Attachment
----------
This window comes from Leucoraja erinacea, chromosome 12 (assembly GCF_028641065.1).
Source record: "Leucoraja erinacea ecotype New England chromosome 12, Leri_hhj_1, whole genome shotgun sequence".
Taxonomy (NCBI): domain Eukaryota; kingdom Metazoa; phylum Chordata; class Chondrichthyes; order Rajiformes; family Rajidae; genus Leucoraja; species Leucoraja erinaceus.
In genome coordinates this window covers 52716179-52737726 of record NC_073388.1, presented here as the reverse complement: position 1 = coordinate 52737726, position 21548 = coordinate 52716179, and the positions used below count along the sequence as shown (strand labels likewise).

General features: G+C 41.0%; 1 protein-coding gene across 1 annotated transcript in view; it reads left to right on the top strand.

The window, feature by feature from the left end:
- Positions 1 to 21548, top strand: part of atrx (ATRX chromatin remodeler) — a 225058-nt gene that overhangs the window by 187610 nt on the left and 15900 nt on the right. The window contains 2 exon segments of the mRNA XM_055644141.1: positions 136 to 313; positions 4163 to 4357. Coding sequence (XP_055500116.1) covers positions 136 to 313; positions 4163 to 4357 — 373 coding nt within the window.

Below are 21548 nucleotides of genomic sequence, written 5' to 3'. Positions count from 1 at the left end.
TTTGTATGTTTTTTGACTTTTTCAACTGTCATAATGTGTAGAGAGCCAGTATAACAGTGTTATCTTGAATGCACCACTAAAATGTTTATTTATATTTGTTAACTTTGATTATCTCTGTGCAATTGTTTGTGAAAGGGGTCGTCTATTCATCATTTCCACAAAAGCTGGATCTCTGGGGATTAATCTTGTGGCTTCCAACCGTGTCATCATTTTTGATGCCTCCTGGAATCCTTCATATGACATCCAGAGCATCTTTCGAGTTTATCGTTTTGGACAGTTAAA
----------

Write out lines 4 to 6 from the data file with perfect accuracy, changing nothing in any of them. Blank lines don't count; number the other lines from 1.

In genome coordinates this window covers 52716179-52737726 of record NC_073388.1, presented here as the reverse complement: position 1 = coordinate 52737726, position 21548 = coordinate 52716179, and the positions used below count along the sequence as shown (strand labels likewise).

General features: G+C 41.0%; 1 protein-coding gene across 1 annotated transcript in view; it reads left to right on the top strand.

The window, feature by feature from the left end: